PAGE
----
Monitoring the dynamics of an alpine rock glacier with repeated UAV and GNSS data
- 1Department of Earth and Environmental Sciences, University of Milano-Bicocca, Milan, Italy (firstname.lastname@example.org)
- 2Insitute of Polar Sciences, National Research Council, Venice, Italy
- 3Department of Geosciences, University of Fribourg, Switzerland
- 4Environmental Protection Agency of Valle d'Aosta, Climate Change Unit, Italy
Time series of rock glaciers (RG) movements in the European Alps indicate an acceleration in permafrost creep in recent decades in relation to an increase in ground temperatures and water content. In this work, we analyse the geomorphological changes of an active RG located in the Western European Alps, in Valtournenche Valley (AO, Italy).
Five photogrammetric surveys were realized on the RG between 2015 to 2019, using a senseFly eBee RTK and a DJI Phantom 4 UAVs. During UAV acquisitions, 21 ground control points were placed all over the study area and their coordinates were measured in GNSS RTK mode, for georeferencing each photogrammetric model. The monitoring activity also includes GNSS campaigns, carried out annually since 2012, which provides high accurate surface displacement measurements but limited to 54 points. In addition, in July 2015 two Electrical Resistivity Tomography profiles were performed, with the Wenner-Schlumberger configuration, to identify the internal structure and potential ground ice content inside the main body of the RG.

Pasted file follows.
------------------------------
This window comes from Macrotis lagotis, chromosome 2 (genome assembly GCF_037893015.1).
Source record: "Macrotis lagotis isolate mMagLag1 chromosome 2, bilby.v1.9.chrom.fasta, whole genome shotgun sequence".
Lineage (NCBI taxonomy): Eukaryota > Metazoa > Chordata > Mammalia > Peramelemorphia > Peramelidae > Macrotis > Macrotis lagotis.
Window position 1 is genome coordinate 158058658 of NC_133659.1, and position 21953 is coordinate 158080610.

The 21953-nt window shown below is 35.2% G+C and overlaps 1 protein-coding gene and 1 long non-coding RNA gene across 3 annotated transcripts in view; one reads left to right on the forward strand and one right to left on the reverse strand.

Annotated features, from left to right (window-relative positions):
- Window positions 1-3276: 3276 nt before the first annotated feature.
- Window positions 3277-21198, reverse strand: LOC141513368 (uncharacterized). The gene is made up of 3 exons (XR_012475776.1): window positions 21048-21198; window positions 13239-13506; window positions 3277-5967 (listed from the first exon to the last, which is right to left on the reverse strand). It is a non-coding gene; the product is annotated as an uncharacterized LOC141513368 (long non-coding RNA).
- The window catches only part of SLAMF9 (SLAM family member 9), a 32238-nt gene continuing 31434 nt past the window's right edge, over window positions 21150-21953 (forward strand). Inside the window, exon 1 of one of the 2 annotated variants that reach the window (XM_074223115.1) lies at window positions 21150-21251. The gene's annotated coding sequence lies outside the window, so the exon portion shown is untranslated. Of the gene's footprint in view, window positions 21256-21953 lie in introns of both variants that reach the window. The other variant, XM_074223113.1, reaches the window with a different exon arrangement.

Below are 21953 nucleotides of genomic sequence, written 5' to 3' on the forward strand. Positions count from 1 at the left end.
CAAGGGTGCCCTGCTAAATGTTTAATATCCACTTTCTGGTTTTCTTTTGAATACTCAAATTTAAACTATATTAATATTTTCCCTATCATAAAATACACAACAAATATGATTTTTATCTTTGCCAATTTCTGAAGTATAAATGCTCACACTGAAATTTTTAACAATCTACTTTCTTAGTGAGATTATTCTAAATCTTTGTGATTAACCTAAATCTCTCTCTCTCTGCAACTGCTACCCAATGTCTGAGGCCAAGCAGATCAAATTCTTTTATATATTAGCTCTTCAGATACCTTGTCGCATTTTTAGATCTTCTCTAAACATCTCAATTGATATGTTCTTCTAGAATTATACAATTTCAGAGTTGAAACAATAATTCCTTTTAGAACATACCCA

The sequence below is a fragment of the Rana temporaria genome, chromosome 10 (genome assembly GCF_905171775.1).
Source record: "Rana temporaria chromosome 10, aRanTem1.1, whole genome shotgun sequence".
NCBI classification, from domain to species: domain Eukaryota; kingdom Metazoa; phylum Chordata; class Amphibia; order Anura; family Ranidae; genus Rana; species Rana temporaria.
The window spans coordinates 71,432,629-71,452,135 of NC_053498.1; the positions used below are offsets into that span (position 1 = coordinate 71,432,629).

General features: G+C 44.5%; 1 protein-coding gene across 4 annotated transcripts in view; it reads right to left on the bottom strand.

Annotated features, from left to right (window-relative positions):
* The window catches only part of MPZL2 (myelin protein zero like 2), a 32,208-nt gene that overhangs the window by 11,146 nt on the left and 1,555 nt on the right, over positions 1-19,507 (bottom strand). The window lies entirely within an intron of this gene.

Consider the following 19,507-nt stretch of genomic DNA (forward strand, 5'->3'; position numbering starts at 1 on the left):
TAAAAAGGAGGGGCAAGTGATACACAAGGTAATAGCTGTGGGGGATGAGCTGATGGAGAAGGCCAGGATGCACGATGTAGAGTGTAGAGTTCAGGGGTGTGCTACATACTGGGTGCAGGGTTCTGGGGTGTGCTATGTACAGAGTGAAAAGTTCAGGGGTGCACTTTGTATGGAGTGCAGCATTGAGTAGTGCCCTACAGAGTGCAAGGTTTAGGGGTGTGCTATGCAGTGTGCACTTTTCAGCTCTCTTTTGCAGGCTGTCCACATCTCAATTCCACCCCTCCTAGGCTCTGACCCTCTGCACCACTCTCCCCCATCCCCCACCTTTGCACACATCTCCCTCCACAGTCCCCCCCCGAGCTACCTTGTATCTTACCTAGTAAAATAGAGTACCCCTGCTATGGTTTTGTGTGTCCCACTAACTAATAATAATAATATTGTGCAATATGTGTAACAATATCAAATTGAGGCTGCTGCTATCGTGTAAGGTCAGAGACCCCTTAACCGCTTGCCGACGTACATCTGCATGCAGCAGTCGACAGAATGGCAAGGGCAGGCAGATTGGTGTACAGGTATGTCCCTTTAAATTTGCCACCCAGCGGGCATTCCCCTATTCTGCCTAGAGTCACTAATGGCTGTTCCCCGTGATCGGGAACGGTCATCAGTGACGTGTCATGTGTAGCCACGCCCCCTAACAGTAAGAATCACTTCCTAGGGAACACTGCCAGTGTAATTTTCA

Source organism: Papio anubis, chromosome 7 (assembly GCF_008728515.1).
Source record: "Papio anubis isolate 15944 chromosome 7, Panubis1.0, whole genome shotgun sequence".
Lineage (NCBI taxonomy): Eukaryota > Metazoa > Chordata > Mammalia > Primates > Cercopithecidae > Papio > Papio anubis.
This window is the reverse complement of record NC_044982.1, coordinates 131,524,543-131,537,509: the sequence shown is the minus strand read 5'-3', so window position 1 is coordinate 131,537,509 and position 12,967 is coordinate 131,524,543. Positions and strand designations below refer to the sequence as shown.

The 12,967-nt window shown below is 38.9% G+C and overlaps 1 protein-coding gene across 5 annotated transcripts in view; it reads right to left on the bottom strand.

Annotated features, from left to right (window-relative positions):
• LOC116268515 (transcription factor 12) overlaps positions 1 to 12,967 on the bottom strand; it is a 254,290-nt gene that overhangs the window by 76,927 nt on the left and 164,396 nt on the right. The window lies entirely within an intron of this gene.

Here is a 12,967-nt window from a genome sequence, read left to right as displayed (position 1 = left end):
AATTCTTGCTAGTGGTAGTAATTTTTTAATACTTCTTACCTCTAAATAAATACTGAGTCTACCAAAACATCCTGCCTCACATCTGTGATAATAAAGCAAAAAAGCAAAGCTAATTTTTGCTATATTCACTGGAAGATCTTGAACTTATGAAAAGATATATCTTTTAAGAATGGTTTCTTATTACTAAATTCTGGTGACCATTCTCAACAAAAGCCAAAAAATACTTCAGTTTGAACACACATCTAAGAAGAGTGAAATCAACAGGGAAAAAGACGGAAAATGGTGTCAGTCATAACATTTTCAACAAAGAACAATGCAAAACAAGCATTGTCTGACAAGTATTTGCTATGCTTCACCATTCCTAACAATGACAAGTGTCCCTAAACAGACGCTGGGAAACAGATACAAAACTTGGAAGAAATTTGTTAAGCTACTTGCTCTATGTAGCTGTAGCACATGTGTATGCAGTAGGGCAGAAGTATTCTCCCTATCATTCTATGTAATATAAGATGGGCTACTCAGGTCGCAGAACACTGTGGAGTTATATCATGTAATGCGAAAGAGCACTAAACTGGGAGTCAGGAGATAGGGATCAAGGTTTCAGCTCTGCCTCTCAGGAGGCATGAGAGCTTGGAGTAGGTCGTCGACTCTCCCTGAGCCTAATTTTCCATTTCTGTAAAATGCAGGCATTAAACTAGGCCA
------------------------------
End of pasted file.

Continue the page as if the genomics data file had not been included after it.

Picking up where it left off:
The Structure-from-Motion technique was used to generate orthophotos and digital surface models with a resolution of 5 cm/px. Successively, we estimated the three-dimensional change of the surface displacements (surface lowering and accumulation processes) of the RG comparing pairs of point clouds, using the Multiscale Model to Model Cloud Comparison (M3C2 plug-in). A first evaluation of the horizontal surface velocity was computed identifying corresponding features manually on the orthophotos through time and a second assessment was performed based on repeated GNSS campaigns. Surface velocity obtained by orthophotos manual identifications is validated against repeated GNSS measurements. The analysis shows a good correlation at all magnitudes with a R2 equal to 0.988 and RMSE of 26 cm.
The RG shows a clear distinction in creep dynamics between a faster western part (values up to 1.8 m/y) and a slower eastern part, with values below 0.1 m/y in the most upstream part. Considering the period 2012-2020, maximum peak of surface velocity is reached in 2015, followed by a velocity decrease until 2017-2018 when the smallest movements are recorded. However, the following two years (2018-2019 and 2019-2020) are marked by a gradual increase in surface horizontal velocity. The absence of significant of any significant movement in the upstream part is related to the lack of permafrost consecutive to the development and advance of a local glacier during the Little Ice Age. The slower eastern part is almost gently inclined and corresponds to a currently degrading part of the RG, with an ice melt-induced subsidence of up to 5 cm/year. The faster area is also the steepest, where the driving stress is also the largest. The presence of the frozen ground at depth, probably its structure and thermal state, but also the topographical settings are the main factors explaining the current RG flow pattern.
How to cite: Bearzot, F., Garzonio, R., Di Mauro, B., Hauck, C., Delaloye, R., Morra Di Cella, U., Cremonese, E., Pogliotti, P., Crosta, G. B., Colombo, R., Frattini, P., and Rossini, M.: Monitoring the dynamics of an alpine rock glacier with repeated UAV and GNSS data, EGU General Assembly 2021, online, 19–30 Apr 2021, EGU21-14788, https://doi.org/10.5194/egusphere-egu21-14788, 2021.